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Too much fast food could eat away at your memory, study warns

“These findings indicate that consumption of a processed diet can produce significant and abrupt memory deficits."

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Senior Asian woman don't like fried chicken. Elderly Asian woman don’t eat junk food or fast food. Health care and ageing concept

By Joe Morgan via SWNS

Ready meals and fast food could be destroying your memory, a new study has warned.

Eating a diet of highly processed foods like frozen meals, potato chips, and deli meats containing preservatives has been linked with abrupt memory loss in older brains.

Researchers have warned the amygdala, the part of the brain which regulates fear, is also affected by a bad diet meaning danger could be missed leading to bad decisions.

The study found as soon as the diet was supplemented with the omega-3 fatty acid DHA, commonly found in fish like salmon, the memory issues did not occur.

Neuroinflammation and cognitive issues were not detected in the young brains that ate the processed diet.

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Processed meats linked to inflammation and memory loss (Shutterstock)

The research team randomly assigned three-month-old and 24-month-old male rats to normal chow or to a highly-processed diet that mimicked humans who eat fast food and ready meals.

Markers of inflammation were significantly elevated in the hippocampus and amygdala of the older rats that ate the processed diet alone after four weeks. Both of these parts of the brain are tied with memory.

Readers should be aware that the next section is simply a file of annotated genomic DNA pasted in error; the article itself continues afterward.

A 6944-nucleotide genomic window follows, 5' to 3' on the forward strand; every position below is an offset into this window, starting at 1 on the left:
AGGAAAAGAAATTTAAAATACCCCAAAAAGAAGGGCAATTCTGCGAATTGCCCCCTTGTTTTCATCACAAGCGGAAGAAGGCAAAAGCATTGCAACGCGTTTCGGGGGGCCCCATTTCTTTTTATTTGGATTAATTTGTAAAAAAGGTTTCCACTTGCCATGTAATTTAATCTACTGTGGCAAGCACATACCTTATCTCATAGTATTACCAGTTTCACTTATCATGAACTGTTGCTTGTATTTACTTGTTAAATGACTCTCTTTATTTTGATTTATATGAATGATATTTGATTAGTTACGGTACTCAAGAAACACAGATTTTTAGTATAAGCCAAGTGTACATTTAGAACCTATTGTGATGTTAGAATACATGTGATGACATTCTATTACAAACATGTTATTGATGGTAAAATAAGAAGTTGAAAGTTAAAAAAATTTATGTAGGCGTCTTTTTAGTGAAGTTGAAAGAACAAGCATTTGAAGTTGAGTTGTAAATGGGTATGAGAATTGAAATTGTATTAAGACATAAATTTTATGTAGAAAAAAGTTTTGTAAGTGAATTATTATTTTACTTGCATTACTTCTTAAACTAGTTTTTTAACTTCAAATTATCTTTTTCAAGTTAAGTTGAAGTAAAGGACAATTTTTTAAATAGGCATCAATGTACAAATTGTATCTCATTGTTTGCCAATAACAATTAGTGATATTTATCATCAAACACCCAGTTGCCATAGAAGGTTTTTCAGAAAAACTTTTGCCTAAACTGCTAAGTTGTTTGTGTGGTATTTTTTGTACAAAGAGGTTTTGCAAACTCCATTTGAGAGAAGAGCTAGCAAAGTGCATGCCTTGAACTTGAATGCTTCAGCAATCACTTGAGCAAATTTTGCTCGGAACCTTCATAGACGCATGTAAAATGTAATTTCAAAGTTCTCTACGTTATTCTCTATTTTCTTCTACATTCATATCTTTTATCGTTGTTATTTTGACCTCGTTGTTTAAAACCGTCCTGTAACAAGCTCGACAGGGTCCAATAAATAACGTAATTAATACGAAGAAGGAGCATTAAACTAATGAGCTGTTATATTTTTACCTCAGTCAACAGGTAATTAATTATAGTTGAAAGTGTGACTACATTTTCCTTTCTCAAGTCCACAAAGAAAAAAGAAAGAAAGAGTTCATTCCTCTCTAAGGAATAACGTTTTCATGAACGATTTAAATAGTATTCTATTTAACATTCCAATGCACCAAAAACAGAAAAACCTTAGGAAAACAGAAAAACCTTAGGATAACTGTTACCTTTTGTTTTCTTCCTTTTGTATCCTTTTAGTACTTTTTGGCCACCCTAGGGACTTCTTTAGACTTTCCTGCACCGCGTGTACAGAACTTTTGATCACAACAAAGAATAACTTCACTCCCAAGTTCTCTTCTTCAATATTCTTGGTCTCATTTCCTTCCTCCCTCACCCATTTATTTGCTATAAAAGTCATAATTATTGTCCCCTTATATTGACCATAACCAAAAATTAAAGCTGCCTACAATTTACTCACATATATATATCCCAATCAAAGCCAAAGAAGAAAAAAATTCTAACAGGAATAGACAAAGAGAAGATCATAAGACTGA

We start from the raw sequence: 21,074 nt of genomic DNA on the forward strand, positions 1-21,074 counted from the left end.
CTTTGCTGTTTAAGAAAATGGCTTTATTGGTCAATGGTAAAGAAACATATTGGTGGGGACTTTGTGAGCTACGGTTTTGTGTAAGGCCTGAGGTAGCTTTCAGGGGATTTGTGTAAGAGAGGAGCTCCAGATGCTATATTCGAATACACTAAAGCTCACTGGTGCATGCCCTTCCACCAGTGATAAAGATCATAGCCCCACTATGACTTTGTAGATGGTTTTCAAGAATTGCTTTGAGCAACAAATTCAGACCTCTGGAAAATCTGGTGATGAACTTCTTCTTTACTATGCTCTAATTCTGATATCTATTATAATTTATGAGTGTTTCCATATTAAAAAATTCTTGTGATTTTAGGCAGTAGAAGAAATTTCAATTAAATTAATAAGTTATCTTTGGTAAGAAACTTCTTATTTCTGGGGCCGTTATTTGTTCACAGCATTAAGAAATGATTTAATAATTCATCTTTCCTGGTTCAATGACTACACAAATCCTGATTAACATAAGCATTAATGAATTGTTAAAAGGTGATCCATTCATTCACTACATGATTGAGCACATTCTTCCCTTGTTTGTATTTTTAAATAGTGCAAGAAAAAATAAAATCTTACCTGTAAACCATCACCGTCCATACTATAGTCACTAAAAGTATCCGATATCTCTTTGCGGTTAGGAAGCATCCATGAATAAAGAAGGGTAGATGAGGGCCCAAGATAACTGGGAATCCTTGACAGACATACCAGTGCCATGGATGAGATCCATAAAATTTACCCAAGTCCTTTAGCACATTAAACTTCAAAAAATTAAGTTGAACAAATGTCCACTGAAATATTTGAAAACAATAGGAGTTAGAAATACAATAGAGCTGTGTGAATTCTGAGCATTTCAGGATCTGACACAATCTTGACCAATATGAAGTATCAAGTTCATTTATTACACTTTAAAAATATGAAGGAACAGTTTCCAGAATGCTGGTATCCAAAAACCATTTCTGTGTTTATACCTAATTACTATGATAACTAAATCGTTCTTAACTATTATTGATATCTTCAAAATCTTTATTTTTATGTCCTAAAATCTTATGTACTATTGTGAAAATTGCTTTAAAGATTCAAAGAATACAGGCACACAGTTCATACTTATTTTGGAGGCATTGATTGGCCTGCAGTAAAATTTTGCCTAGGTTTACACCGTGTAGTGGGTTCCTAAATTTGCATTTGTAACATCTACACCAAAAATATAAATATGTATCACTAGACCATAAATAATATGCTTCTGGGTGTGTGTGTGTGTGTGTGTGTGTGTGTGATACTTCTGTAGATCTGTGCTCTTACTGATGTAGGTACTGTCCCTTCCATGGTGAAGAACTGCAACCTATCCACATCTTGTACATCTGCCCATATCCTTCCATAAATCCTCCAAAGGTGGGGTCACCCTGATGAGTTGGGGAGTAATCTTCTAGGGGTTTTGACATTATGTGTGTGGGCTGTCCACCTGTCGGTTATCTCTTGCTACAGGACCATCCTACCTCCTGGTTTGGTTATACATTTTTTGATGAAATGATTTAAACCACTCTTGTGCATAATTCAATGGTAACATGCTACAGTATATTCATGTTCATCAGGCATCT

Dr Ruth Barrientos, at Ohio State University Institute for Behavioural Medicine Research, said: “The fact we’re seeing these effects so quickly is a little bit alarming.

“These findings indicate that consumption of a processed diet can produce significant and abrupt memory deficits – and in the ageing population, rapid memory decline has a greater likelihood of progressing into neurodegenerative diseases such as Alzheimer’s disease.

"By being aware of this, maybe we can limit processed foods in our diets and increase consumption of foods that are rich in the omega-3 fatty acid DHA to either prevent or slow that progression.”

young slender girl holds a hamburger and an apple against a white background. choosing healthy food, no fast food, space for text
The research team atOhio State University warned of the dangers of highly refined foods such as burgers (Maples Images via Shutterstock)

The two areas of the brain affected are the amygdala and hippocampus.

Dr Barrientos said: “The amygdala in humans has been implicated in memories associated with emotional, fear and anxiety-producing, events.

"If this region of the brain is dysfunctional, cues that predict danger may be missed and could lead to bad decisions."

The research team warned that consumers should not carry on with a fatty diet and take a fish oil supplement as the DHA did not prevent weight loss.

She said: "A better bet to prevent multiple negative effects of highly refined foods would be focusing on overall diet improvement.

“Folks who are used to looking at nutritional information need to pay attention to the fibre and quality of carbohydrates. This study really shows those things are important.”

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